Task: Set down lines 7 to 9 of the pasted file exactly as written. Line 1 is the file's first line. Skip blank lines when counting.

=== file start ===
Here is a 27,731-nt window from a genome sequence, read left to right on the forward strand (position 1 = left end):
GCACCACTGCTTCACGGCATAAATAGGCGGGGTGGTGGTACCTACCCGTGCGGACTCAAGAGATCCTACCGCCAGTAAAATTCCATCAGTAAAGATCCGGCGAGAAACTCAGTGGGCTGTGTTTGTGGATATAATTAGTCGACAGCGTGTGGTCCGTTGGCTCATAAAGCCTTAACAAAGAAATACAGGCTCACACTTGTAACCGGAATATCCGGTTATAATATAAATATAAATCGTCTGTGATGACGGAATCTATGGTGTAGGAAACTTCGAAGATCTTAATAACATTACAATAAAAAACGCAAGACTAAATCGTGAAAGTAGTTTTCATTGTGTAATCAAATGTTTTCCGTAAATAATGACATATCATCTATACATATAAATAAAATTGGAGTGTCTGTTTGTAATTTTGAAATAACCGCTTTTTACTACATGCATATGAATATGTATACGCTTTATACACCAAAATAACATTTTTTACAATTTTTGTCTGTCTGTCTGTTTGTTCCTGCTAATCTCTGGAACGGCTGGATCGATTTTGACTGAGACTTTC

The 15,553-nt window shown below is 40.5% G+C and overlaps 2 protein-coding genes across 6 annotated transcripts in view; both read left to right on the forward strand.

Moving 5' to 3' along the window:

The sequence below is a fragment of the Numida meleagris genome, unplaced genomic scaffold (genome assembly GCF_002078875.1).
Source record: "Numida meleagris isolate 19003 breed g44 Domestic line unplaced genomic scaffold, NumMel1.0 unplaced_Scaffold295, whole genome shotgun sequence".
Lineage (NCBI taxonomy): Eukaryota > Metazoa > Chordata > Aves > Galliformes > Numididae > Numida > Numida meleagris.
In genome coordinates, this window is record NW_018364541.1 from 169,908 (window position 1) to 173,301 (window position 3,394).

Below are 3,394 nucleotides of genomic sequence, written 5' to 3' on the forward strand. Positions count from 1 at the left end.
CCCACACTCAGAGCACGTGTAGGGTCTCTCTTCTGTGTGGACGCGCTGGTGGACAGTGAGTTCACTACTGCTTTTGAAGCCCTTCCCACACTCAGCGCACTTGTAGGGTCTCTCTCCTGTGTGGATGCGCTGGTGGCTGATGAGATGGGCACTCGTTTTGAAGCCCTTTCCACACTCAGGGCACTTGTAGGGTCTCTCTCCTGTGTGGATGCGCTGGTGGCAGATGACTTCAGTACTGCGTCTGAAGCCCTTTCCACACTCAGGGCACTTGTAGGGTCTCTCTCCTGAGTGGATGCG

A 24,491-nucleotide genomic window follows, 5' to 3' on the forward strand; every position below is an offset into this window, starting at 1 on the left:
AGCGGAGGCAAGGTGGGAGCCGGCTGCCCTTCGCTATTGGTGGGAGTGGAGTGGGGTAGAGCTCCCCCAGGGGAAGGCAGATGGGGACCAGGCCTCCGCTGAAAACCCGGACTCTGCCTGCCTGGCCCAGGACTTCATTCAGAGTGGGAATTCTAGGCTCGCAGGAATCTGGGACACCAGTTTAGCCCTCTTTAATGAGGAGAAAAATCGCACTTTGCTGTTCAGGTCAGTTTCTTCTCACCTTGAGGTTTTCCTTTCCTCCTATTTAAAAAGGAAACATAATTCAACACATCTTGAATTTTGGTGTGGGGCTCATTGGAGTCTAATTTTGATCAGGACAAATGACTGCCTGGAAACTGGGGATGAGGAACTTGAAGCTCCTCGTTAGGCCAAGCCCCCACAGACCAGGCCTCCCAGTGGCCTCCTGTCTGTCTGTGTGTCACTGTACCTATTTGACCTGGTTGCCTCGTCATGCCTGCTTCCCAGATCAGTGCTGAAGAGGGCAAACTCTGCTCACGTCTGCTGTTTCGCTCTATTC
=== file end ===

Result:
Lineage (NCBI taxonomy): Eukaryota > Metazoa > Chordata > Aves > Galliformes > Numididae > Numida > Numida meleagris.
In genome coordinates, this window is record NW_018364541.1 from 169,908 (window position 1) to 173,301 (window position 3,394).

Below are 3,394 nucleotides of genomic sequence, written 5' to 3' on the forward strand. Positions count from 1 at the left end.